Tuesday, June 15, 2010

Love and Personality

In the ancient times of incomplete personalities, monogamy was impossible; but since the coming of Christ completed personality has been presented to our view and we have become incapable of bigamous love. Yet, naturally, as I have just stated, the principle of monogamy breaks down if there is more or less of abnormality in the character.

Quite recently, in many parts of Japan, lovers, finding this whole-souled love unattainable, have sacrificed themselves; and there are certain thinkers who dispute the eternal validity of the principle of monogamy, regarding these cases as disproof of it.

However, I think quite otherwise, for in situations where lovers attain control over their environment, mastery of their passions, and consciousness of true human nature, their character union will, in any period whatever, be recognized necessarily as valid, and therein a perfect monogamy is realized. I therefore do not say, add one and one, and arrive at unity, but rather, that that which is essentially one cannot be divided into two. The two souls aflame will be perennially ardent. This is what I term monogamy.

Man's Degeneracy

When desire is separated from love and from marriage, it becomes that divisive love which is real lust, that which draws men's lives down to the horrible bottom of hell. For example, a man who upon marrying makes lust his sole aim, no matter who his mate may be, descends along the way of least resistance, so long as he can satisfy his own lust. He cares not a whit what the character of his mate may be or how society regards his conduct. He lives solely to indulge his own selfish desire, and is a mere slave to mean, mechanical instincts. Marriage to such a man is a sort of private prostitution: when he tires of his wife or the prostitute with whom he is familiar, his lust demands new means of satisfaction. He is reduced to seeking for more stimulating, defiling practices.

Such abnormal men are to be found in the licensed quarters, in geisha districts, in homes of the upper classes, and in all the slums--the saddest phenomena in the life of present-day society. We see, then, that Tolstoy had in mind this type of man when he said that a man could commit adultery with his own wife. The man who lives only for selfish gratification of his own lust demeans marriage to adultery. I know the sacredness of marriage and I am convinced that such adulterous marriages proceed from the degenerated instincts of man.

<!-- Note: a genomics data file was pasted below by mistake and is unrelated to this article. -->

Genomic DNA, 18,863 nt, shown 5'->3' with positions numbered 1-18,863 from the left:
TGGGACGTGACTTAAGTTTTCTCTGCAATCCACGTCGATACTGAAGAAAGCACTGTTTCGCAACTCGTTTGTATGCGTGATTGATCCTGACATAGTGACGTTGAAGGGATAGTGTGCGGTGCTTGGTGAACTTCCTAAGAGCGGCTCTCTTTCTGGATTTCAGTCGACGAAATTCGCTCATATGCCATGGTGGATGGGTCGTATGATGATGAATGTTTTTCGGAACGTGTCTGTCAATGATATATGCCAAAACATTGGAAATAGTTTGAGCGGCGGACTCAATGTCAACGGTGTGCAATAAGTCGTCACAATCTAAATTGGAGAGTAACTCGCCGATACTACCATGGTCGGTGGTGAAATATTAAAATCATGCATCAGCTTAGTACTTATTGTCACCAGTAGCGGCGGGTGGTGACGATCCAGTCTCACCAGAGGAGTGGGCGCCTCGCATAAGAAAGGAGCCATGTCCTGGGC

The Realm of Love Refinement

Thus the mission of love becomes one of deep import. In passionate love there is that which accompanies the sexual act; but once passionate love has developed, sexual conduct is no longer primarily sexual: it transcends sexual desire. Therefore, it is imperative that romantic love be emphasized--a spiritual, sacred love in which there is absolutely no admixture of the sexual. The love of St. Francis of Assisi and St. Clara is an example. Without any sexual relation they were intoxicated with a sweet love which was higher than that of husband and wife. Dante, though married, wrote never a line about his wife, but made Beatrice, the friend of his youth, the object of his affection and raised her to a position above that of an angel. The possibility of such sacred love as that of the medieval type arises from the fact that love is superior to sexual desire. It is the purest device for refining mankind. It calls to man to abandon the unlovely and cling to the pure. Thus it is that such relationships as those just cited are rendered possible.

Such must be the nature of the new order which will be set up by men awakened to completely conscious individuality, who advance to the task with the creative spirit. Into this order nothing impure can enter. Foul impulses cannot create the universe of love. In the realm of this sublime new order the quest of mere pleasure cannot be countenanced; and since there is to be creation, there must also be the bearing of suffering. In men who are rising to participate in this new world creation every vestige of mere impulse must vanish.

In animal society love is an impressive phenomenon. When the males of the lower orders have once accomplished their duty, the majority of them die without appearing to realize that they still have seed left. Indeed, among certain species the males are even killed and devoured by the females. The tarantula is an example, and numbers of other insects show the same tendency. In other words, the male which has once undertaken his part in the preservation of the species loses the qualification for repeating the act. In the animal world, then, passionate love is treated in this serious manner. Among men, however, it receives no such solemn, rigorous treatment. For men, in defiance of Providence, make selfish satisfaction the standard, and abandon the creative attitude.

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